In 2013, according to the New York Times, 51 percent of children in public schools in the United States qualified for free or reduced-price school lunches due to income levels near the poverty line, up from 38 percent in 2000. Hunger is prevalent among these students, exacerbated by the fact that many live in “food deserts,” where stores don’t carry fresh foods, and getting to a supermarket that does is difficult on public transportation. Some homes lack working refrigerators or stoves, or even electricity. As a result, many of these families rely on prepared, processed food at home out of necessity.
And far too many children simply do not have enough to eat at all.
As a doctoral candidate studying school food, I’ve heard from many children that they cannot fully focus on their studies because of hunger pangs, stomachaches and headaches — even after lunch. In my research comparing two types of lunch programs — one “regular” program that offers reheated, mostly processed lunches, and another “whole foods” program that offers a freshly prepared meal of mostly whole foods — I have also found that hunger and undernourishment not only impact students’ ability to learn, but affect the school community as a whole. The good news is that students are excited about and interested in eating fresh, whole foods that taste good, prepared by people who care about them. In interviews, they have described how much better and ready to learn they feel when they eat fresh, whole foods, prepared on-site, compared to pre-packaged processed lunches, which they say leave them still feeling hungry and less energetic. Teachers have also told me that students are more alert, happier and calmer after eating the freshly prepared lunches, which contributes to a more positive school culture overall.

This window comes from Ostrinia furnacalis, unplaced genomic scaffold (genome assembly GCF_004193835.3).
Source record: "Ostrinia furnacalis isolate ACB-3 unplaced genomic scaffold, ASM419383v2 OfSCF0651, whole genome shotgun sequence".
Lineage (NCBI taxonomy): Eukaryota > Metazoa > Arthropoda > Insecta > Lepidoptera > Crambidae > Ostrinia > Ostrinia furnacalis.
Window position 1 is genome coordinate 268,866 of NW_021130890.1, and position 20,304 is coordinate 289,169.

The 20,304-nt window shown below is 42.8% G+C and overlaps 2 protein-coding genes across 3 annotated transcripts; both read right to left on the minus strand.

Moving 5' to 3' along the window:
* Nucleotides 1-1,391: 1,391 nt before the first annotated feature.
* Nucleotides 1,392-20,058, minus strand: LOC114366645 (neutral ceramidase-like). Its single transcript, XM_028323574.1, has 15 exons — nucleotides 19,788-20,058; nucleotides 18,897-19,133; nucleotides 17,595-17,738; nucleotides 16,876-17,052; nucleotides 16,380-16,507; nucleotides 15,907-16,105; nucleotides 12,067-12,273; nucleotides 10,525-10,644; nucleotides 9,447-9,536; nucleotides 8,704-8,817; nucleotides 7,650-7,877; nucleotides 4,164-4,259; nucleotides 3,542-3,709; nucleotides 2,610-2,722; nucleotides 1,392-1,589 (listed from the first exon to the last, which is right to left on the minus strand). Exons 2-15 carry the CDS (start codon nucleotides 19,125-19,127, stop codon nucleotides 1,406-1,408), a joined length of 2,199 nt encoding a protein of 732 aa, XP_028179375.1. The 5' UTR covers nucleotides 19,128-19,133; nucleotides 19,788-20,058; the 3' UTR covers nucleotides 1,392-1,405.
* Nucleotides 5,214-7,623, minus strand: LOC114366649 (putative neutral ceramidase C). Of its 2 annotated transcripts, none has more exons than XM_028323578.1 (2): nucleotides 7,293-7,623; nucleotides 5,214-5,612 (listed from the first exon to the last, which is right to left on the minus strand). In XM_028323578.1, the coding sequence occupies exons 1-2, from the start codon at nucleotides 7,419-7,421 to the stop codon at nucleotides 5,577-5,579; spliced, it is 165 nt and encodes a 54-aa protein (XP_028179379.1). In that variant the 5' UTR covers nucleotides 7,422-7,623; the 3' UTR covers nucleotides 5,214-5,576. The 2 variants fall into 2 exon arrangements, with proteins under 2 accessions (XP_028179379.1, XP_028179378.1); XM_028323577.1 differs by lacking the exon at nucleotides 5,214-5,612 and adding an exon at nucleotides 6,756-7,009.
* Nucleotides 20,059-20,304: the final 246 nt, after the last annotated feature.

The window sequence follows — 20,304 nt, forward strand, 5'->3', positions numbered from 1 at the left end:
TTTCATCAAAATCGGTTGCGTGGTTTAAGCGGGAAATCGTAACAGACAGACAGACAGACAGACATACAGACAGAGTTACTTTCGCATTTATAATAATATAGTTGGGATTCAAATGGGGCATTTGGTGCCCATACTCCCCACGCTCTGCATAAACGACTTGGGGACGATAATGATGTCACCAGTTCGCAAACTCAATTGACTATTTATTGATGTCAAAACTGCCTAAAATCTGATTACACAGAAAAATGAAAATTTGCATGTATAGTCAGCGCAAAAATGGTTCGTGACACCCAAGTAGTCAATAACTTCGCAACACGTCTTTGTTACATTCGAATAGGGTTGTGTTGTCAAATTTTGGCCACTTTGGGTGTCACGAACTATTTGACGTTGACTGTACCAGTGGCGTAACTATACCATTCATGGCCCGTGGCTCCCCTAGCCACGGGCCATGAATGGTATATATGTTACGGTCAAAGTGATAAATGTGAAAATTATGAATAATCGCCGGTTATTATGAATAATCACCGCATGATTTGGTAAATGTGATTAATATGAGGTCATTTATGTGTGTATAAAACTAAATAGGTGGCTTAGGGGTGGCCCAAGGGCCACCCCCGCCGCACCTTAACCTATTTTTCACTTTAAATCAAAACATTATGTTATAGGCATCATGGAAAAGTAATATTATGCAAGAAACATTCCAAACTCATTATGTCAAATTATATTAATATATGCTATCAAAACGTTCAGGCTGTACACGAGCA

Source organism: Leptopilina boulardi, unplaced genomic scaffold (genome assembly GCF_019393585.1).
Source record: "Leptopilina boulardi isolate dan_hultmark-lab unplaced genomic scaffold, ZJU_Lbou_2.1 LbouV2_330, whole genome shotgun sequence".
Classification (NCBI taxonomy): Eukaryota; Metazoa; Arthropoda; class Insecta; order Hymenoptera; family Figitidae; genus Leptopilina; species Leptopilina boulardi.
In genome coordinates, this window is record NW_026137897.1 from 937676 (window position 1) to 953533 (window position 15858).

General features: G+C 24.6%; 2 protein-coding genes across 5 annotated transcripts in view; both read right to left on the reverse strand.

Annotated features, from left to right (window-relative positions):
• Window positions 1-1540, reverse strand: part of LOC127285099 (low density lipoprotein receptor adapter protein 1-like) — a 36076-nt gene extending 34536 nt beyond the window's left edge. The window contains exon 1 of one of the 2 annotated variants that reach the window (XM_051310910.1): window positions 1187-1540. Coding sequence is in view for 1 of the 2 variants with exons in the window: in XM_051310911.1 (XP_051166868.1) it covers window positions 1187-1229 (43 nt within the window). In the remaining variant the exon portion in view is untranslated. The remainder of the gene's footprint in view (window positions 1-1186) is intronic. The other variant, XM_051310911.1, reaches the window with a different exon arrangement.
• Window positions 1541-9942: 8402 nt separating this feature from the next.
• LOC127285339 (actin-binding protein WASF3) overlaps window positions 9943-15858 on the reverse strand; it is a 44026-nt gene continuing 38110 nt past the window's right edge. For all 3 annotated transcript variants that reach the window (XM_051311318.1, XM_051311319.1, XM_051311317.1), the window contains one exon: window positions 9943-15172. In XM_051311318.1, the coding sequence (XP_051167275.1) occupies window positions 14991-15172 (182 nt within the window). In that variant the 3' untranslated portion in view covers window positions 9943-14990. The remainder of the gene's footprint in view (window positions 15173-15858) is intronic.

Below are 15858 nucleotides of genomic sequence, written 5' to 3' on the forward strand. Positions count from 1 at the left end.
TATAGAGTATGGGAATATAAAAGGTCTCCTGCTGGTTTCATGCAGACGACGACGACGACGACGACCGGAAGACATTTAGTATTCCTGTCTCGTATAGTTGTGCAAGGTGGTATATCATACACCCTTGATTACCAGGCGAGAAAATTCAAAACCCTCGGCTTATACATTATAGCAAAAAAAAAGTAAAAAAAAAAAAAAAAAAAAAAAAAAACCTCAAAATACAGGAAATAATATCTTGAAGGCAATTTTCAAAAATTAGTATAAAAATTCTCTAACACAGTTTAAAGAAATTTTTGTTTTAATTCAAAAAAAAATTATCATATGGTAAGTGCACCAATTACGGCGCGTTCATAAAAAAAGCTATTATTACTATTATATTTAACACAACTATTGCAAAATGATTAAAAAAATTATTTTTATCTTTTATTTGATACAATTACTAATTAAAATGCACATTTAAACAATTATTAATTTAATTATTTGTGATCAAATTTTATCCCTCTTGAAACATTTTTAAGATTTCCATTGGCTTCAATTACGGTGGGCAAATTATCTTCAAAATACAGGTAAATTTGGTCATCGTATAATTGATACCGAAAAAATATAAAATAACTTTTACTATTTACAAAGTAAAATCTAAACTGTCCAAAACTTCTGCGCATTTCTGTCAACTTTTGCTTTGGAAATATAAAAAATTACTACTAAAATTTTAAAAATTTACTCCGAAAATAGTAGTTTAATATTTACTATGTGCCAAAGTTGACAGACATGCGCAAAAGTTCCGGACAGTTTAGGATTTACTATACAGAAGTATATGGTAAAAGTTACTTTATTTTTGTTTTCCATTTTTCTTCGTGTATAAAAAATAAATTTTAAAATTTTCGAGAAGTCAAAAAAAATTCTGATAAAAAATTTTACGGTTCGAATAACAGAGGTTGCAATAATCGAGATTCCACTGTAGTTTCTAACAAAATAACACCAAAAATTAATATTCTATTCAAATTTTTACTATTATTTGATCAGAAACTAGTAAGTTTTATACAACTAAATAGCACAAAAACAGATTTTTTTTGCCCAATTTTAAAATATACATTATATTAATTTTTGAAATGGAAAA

Since many food-insecure children eat the majority of their meals at school, schools have an enormous opportunity to alleviate the effects of poverty and hunger through their own food programs. “Backpack” feeding programs are an effective way to meet the nutritional needs of students and their families suffering food insecurity. These are programs that provide healthier nonperishable items donated by local stores and organizations, like peanut butter, instant oatmeal, granola bars or canned goods, to students to take home on weekends or longer breaks, when school meals are not available. Some schools plant gardens and incorporate the produce into their food programs; others are finding creative ways to incorporate fresh, whole foods into school meals.
Education practitioners, reformers, and researchers have long overlooked the issue of food insecurity in schools, having assumed that the National School Lunch Program has that covered. While free lunch is a great start, it is not enough. We must reassess our school food programs and address our children’s basic human needs, so all students can thrive in their schools and beyond. Join the Food Justice Committee to discuss what the Weavers Way community can do to address childhood hunger in schools.